An urban legend exists that it was named after Jacqueline Wilson who worked there at the time, before she became a notable children’s author. Although the author has attempted to perpetuate this claim, this has been denied by those who were involved in the launch.
Jackie was the best-selling teen magazine in Britain for ten years, with sales rising from an initial 350,000 to 605,947 in 1976.
The best ever selling issue was the 1972 special edition to coincide with the UK tour of American singer David Cassidy. During the 1970s, “Jackie” published a mix of fashion and beauty tips, gossip, short stories and comic strips. The latter were usually illustrated with line drawings or posed photographs, especially if the story involved a “reader’s true life experience”.
Both the comics and the short stories invariably dealt with either romance or family issues. The centre pages of the magazine usually contained a pull-out poster of a popular band or film star.
The magazine featured a section called “Silly Star File”, a humorous interview with figures from the world of pop music.
Jackie became very popular with young teenage girls, not least because of the “Cathy and Claire” problem page, which received 400 reader letters a week and dealt with controversial issues that were nonetheless relevant to the readership. However, the subjects covered in the column were not reflective of the majority of readers’ letters, which focused on sex-related issues—DC Thomson as a result kept the editorial brief, but created a series of help leaflets which they sent to letter writers.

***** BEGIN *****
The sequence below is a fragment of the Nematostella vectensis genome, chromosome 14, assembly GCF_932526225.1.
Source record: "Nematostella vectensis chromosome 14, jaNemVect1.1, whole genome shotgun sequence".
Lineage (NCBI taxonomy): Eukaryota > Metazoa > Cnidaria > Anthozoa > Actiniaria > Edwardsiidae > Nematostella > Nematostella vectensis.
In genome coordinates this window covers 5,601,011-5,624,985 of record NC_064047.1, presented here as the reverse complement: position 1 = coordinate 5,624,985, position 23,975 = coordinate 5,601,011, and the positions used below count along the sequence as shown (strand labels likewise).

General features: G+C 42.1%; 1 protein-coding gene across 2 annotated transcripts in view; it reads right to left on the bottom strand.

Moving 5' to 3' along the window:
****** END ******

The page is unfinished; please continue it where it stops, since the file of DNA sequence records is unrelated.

In 1974 the NHS made the contraceptive pill free on prescription, and so under editor Myskow the magazine introduced a “Dear Doctor” column, which covered what were termed as “below the waist issues”.
Sales declined after the 1970s, and by 1993 circulation had dropped to 50,000 weekly. Deciding not to follow the more sexual and high-fashion orientation of newer teenage magazines, DC Thomson chose to shut the magazine down. It was one of several Thomson papers to close that year. More recently, the company has started issuing every year a historic Jackie annual.
BBC Radio invited Jackie Clune to do an epitaph for Jackie and, in 2007, the BBC produced an hour long programme devoted to the magazine’s 1970s heyday, called Jackie Magazine: A Girl’s Best Friend, with contributions from former readers, writers, staff and publishers.
The magazine also inspired a musical.